You need to be extremely careful, think hard, and get good legal
advice before you allow a tenant to run a daycare business in your
rental property.. In suit-happy America anything that goes awry
results in a lawsuit against the person most able to pay, not
necessarily the one who was at fault. In this case it will be you,
the owner of the property, not the tenant.
Accidents are your biggest concern. Houses that care for children
need to be retrofitted to avoid them. You would almost need to
inspect the house yourself to be sure that there are no accidents
waiting to happen. Even then you might not have spotted them all.
Check the internet to see if there's information about setting up day
care and preschools. One site that could provide the information you
need is www.startadaycare.net.
You also need to get information about what, if any, businesses are
allowed in residences and what permits are required. Check with the
city attorney or building department. The failure of your tenant to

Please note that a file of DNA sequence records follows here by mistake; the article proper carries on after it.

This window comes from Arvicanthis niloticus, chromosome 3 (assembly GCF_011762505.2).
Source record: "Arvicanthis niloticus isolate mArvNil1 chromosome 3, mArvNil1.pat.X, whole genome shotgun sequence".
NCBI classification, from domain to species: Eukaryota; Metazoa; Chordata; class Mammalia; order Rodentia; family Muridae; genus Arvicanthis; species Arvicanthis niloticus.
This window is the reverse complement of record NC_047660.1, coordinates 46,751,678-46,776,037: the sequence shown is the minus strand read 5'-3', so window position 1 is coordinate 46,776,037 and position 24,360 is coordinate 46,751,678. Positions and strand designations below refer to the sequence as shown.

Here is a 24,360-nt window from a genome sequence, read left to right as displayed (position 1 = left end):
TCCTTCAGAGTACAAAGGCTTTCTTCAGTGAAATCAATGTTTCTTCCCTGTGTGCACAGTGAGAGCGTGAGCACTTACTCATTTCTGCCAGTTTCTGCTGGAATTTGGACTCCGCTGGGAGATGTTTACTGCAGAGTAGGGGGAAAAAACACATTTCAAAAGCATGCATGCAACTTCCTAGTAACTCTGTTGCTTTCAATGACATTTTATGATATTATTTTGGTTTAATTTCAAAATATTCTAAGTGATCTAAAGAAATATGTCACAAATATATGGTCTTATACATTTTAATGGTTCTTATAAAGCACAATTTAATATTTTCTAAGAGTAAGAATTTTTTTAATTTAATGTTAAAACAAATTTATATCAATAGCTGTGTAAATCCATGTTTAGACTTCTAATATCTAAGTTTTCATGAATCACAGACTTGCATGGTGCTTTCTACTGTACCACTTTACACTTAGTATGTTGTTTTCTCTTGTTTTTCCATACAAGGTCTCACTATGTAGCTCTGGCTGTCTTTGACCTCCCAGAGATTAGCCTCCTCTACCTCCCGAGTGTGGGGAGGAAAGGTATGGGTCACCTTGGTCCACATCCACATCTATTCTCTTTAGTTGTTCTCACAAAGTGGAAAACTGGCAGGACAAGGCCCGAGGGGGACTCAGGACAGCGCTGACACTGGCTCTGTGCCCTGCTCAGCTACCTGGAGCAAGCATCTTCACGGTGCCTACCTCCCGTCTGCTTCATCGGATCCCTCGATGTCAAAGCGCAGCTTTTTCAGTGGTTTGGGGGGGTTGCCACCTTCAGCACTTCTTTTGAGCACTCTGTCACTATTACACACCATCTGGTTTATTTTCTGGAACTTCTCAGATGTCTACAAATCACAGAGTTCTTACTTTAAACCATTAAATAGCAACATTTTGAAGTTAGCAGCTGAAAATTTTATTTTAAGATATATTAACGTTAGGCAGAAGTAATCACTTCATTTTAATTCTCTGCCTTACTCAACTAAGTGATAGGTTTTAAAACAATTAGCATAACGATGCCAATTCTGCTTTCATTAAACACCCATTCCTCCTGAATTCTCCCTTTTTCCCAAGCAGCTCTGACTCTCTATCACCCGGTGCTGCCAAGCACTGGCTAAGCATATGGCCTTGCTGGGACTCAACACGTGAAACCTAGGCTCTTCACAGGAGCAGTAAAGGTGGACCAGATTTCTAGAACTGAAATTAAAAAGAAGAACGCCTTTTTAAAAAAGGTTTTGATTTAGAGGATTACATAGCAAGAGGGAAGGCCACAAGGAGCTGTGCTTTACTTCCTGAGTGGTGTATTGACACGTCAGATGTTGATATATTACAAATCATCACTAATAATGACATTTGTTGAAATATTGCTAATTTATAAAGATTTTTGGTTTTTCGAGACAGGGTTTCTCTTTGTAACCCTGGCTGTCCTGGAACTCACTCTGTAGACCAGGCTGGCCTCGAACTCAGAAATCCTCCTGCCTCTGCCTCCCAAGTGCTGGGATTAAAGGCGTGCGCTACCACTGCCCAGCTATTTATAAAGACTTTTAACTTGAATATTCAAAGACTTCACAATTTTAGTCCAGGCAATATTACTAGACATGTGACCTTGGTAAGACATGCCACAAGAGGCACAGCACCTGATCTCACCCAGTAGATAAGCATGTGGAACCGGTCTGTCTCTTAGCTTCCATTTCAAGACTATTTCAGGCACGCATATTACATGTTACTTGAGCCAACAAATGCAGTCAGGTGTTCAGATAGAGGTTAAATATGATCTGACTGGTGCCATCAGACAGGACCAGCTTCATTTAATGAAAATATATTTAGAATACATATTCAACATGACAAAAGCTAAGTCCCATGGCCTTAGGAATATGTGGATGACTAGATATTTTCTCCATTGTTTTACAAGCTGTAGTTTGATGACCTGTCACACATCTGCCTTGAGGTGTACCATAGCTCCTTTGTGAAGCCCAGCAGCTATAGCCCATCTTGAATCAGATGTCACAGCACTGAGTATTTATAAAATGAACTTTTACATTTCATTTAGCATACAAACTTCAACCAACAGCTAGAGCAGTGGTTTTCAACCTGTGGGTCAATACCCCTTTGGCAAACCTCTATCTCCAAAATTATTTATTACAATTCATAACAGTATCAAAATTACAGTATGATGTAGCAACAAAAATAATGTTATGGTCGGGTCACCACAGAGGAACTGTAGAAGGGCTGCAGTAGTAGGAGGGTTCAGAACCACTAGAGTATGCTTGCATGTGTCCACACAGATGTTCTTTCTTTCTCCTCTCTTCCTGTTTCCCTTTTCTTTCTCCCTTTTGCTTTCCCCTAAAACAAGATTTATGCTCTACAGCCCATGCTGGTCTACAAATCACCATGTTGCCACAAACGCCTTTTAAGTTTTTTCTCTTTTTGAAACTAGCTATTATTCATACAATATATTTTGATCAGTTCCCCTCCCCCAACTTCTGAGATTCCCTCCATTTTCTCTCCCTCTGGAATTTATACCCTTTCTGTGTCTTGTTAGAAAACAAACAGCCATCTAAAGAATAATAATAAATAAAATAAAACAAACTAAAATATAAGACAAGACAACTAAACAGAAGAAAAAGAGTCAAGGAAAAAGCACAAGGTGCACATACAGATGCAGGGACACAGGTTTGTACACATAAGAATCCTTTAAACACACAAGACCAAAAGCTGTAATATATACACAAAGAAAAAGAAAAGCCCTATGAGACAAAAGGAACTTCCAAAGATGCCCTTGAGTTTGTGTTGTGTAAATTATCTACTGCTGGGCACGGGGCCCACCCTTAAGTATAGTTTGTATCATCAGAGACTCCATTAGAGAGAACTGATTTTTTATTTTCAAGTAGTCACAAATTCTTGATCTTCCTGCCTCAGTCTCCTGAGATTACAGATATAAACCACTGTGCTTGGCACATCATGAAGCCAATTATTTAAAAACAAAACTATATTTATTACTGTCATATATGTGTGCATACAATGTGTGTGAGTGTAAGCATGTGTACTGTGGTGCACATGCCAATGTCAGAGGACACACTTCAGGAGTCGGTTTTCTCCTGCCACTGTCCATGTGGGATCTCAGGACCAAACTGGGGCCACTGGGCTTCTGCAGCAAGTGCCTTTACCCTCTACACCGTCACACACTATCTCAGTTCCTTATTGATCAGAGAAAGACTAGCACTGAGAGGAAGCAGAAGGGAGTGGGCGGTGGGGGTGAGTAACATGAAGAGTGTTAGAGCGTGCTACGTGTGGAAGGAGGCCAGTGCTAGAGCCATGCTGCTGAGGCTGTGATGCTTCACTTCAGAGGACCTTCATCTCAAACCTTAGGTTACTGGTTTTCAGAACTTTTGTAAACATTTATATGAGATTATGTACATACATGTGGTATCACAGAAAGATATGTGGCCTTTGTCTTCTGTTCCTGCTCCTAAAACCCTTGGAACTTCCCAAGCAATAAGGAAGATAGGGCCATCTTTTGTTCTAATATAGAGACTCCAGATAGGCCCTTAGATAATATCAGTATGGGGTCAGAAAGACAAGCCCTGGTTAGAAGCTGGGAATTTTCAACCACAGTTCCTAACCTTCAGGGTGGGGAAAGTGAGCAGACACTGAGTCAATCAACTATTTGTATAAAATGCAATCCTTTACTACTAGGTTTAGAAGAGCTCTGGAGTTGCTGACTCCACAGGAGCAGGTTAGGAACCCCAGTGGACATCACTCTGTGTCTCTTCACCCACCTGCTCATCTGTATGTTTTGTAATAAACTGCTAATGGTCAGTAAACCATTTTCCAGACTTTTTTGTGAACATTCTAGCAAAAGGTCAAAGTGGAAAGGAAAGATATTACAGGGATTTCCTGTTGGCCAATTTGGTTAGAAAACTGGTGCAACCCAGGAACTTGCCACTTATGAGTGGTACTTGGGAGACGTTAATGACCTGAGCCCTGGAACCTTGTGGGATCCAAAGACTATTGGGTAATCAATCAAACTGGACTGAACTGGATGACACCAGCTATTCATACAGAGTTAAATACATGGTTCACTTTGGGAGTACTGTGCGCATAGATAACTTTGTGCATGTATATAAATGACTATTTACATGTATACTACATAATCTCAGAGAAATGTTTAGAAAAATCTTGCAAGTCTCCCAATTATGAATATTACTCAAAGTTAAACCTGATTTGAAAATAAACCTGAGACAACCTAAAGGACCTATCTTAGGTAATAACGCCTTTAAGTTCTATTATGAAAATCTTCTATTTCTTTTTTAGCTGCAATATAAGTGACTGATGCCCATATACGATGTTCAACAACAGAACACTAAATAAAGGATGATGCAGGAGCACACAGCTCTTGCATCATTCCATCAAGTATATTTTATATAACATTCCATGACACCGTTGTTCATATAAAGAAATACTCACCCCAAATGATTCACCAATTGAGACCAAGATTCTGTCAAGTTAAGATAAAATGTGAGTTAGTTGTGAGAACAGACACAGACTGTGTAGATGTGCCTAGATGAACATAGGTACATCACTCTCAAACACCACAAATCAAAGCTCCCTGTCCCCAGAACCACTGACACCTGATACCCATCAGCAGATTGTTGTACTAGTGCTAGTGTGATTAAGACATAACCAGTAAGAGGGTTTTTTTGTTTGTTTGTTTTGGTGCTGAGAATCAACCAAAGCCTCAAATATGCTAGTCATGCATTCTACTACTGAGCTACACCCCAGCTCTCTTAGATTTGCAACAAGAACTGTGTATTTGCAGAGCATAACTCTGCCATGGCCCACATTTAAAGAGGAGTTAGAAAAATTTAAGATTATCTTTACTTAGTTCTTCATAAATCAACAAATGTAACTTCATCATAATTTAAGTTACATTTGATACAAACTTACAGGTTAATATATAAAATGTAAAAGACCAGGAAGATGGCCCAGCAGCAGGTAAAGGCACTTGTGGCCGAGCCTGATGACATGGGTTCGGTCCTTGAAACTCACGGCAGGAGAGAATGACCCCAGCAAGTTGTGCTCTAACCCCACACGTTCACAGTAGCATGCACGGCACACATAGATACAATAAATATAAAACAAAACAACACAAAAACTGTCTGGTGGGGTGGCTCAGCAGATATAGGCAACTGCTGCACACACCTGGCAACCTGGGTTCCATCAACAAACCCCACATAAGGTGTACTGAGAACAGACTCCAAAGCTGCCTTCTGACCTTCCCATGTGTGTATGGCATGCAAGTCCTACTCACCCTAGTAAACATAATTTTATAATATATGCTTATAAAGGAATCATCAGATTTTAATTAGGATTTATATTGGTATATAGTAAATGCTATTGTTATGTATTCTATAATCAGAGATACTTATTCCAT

have the right licenses and permits would geometrically increase you
liability should a problem arise or a child be injured in the
Third, your tenant needs to have complete liability insurance,
possibly with you named as a loss payee, in the event there was any
suit against you.
Fourth, make sure you have a large umbrella policy to cover your
liability. Ask you insurance agent for some ideas on how much you
need to have.
Your first duty is to yourself, not the tenant. Err on the side of
over caution. You need to take the responsibility to see that the
property is free from hazards. Most important, if you don't feel
completely at ease having your tenant run a daycare business out of
your rental property, don't allow it.